Green Military: Battlefield Energy Goals Mapped Out

In line with that original mission, the implementation plan outlined seven concrete steps the military will take, all under supervision of the Defense Operational Energy Board: (1) establish energy consumption baselines and take any action to improve these baselines in the future; (2) improve energy efficiency in operations and training ; (3) promote innovation in operational energy needs; (4) improve operational energy security at fixed installations; (5) promote development of alternative fuels; (6) incorporate energy security considerations into military requirements and acquisition; and (7) adapt policy, doctrine, professional military education and combatant command activities to promote energy security.

The military has been actively changing its consumption of energy in the last few years under the guidance of Katherine Hammack, assistant secretary of the Army for installations, energy and environment. Among her initiatives has been the net zero program, aimed at dramatically reducing waste by limiting consumption, recycling resources, composting and repurposing “waste” items for more energy.

image via U.S. Marine Corps

That program has already set up 17 test bases intended to consume no more energy, waste or water than they generate by 2020, AOL Energy reported last May. Another recent initiative is a portable, self-sustaining wastewater treatment system,  being developed by researchers at Michigan State University that will allow troops on the front lines to be less dependent on fresh water deliveries.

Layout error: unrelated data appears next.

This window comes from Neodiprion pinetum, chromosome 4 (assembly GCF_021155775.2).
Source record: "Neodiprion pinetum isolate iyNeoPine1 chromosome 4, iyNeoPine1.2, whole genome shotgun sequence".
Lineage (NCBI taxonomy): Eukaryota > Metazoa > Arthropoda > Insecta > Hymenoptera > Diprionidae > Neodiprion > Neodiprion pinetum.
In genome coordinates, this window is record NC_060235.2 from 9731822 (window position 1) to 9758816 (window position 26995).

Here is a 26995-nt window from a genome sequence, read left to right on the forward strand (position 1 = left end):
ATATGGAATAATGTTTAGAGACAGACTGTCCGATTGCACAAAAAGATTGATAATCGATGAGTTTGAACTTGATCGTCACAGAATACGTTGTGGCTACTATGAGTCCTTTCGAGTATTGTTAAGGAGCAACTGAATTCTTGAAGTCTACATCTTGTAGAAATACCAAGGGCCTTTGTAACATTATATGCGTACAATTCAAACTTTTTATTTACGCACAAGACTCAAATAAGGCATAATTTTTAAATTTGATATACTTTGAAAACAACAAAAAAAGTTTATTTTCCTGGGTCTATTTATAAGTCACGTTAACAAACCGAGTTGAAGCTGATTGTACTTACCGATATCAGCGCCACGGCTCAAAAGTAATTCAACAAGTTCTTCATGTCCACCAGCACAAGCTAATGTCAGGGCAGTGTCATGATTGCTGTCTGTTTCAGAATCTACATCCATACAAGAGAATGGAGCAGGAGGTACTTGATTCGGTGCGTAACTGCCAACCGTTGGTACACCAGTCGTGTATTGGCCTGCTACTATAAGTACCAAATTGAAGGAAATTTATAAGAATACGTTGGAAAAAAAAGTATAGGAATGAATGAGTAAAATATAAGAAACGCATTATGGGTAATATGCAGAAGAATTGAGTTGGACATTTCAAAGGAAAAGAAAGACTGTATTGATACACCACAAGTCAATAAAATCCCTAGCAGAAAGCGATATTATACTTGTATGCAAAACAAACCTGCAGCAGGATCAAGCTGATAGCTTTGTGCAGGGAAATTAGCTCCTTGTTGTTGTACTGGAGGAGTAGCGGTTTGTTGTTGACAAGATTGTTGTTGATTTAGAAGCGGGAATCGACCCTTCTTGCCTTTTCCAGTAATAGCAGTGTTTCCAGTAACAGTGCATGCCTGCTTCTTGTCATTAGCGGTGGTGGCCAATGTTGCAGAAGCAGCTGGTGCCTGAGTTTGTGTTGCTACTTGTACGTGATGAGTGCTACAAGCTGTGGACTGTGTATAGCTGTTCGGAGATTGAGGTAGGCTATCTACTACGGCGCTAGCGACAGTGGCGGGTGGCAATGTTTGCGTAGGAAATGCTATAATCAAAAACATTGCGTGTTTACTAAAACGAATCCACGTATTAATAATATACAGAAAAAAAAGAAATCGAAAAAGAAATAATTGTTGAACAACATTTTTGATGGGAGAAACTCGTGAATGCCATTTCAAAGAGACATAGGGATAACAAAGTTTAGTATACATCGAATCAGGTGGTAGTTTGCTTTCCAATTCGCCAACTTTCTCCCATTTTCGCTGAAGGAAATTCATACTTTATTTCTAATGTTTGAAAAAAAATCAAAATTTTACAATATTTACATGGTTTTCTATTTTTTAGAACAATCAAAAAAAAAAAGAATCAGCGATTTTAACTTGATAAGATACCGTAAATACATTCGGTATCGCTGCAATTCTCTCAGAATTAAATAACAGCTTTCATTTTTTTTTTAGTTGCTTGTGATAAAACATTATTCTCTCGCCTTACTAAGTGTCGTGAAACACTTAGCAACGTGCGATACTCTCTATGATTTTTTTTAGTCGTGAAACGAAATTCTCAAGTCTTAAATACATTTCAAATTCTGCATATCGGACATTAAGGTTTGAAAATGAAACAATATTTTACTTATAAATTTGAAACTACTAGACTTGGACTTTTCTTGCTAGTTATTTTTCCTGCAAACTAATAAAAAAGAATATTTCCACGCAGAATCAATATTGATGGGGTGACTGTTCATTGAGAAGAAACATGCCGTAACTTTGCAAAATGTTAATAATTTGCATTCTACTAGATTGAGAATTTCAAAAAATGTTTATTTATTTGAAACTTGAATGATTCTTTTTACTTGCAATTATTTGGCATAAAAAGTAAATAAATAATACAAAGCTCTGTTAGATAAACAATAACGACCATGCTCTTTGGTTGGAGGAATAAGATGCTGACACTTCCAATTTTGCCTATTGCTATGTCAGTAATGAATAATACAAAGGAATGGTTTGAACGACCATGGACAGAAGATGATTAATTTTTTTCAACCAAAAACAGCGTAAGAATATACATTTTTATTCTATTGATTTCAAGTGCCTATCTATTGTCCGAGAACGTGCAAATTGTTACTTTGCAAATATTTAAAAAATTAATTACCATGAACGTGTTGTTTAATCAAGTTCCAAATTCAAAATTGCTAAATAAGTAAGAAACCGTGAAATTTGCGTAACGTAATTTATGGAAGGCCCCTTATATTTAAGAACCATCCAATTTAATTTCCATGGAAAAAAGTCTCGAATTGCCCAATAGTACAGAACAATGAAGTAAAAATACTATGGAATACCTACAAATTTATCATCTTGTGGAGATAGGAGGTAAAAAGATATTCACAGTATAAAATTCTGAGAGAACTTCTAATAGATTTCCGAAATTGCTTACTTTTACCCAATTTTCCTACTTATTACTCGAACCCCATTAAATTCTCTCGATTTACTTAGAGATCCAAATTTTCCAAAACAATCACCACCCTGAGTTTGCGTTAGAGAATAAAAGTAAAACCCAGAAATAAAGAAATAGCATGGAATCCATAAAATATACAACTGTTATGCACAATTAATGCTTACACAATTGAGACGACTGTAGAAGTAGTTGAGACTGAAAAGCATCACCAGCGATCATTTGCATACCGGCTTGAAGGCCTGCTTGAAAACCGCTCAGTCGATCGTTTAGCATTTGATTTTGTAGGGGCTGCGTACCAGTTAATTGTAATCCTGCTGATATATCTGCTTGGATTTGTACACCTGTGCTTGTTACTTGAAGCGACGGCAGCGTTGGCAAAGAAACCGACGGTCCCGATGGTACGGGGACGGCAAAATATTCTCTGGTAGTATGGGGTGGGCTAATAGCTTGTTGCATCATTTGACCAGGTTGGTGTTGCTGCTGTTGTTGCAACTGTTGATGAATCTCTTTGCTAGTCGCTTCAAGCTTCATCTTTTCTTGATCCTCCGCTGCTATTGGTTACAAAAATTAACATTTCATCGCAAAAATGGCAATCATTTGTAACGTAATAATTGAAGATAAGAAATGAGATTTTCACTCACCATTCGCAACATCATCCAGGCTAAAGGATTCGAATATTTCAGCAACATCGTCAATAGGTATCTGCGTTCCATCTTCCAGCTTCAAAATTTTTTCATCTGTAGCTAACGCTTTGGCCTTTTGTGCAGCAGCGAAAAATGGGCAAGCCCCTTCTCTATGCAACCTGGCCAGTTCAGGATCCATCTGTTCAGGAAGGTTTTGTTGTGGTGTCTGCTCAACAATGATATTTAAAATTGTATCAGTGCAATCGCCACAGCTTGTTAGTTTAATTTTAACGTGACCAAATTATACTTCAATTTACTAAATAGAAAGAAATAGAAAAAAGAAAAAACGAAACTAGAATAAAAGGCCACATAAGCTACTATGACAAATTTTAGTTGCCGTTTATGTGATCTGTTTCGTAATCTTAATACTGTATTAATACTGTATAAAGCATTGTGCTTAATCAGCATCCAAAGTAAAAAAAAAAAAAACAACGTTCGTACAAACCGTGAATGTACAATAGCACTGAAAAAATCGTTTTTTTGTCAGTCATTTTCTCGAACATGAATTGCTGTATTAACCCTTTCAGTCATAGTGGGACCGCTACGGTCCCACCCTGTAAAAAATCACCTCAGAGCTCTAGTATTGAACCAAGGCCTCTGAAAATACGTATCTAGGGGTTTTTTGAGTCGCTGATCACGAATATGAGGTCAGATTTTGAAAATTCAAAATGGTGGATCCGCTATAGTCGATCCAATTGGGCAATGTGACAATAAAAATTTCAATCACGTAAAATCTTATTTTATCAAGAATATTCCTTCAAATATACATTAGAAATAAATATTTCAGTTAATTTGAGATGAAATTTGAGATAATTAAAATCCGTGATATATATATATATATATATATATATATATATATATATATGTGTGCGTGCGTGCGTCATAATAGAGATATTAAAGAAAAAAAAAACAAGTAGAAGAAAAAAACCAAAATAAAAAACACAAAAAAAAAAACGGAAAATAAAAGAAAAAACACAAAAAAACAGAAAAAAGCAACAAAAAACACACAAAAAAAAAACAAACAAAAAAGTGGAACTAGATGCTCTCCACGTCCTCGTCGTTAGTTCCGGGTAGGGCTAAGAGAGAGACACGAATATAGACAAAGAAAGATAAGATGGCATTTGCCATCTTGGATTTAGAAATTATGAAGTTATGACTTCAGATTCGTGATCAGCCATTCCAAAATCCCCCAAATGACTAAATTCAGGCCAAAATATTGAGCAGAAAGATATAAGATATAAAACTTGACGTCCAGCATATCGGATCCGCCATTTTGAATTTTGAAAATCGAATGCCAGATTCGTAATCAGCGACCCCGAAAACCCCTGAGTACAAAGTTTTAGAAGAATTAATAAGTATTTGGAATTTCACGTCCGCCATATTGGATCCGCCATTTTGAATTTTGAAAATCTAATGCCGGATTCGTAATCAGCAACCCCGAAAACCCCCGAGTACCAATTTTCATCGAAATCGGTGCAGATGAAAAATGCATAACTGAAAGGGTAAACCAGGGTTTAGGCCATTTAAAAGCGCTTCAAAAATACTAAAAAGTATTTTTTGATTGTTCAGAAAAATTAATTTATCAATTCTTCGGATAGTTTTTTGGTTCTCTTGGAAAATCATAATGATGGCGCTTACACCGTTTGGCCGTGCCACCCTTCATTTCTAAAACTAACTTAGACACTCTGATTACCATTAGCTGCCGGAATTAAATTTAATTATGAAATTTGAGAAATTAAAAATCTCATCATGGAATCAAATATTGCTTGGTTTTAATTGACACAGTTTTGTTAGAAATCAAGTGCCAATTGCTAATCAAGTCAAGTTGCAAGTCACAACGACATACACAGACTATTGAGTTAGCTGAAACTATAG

In Afghanistan, solar and microgrid technology is also already in place and allows soldiers in remote areas to power tents without batteries. That means less to carry in backpacks and longer lasting more efficient power for the camp. The Air Force is changing flight planning and plane loading to save fuel, actions the DOD says will save the Air Force $500 millions in fuel over the next five years. The Navy has also joined the effort and has deployed shipboard hybrid-electric drives, stern flaps and hull and propeller coatings to improve efficiency.

Shifra Mincer is a freelance journalist and passionate tweeter (@Shiframincer) currently living in Israel. Before moving to Israel to apprentice with a homebirth midwife, Shifra worked as Associate Editor of AOL Energy, and was a member of the launch team that got the site up and running. Shifra has over a half a decade of experience in journalism and has written on women's health, green technology, politics and regulation of the energy industry, energy financial news, and local news. While studying for her B.A. at Harvard College, Shifra worked as a news editor for the Harvard Crimson. Shifra is also a yoga teacher and a birth doula and is hoping to create an active Jewish birth community through her web venture


  • Reply March 23, 2012


    OH, PLEASE!!  Renewable Energy for the Department of Death. That sure is money well spent – NOT!

    • Reply March 23, 2012

      Pete Danko

      Bob, thanks for you comment. By your view, I think you might be interesting in my earlier column —

      • Reply March 24, 2012

        Supporter of our Military

        Pete: Nice link, thank you…..I made my point a bit more direct to Bob.

    • Reply March 24, 2012

      Supporter of our Military

      So, let me get this straight……you, “a man who rises and sleeps under the blanket of the very freedom that I provide, and then questions the manner in which I provide it! – Col. Jessep – A few Good Men. I suggest you go live in another country. We,as Americans, may not be perfect, but we are always coming to the aid of others…even during NON military times. So, I suggest you stop your pathetic liberal whining.

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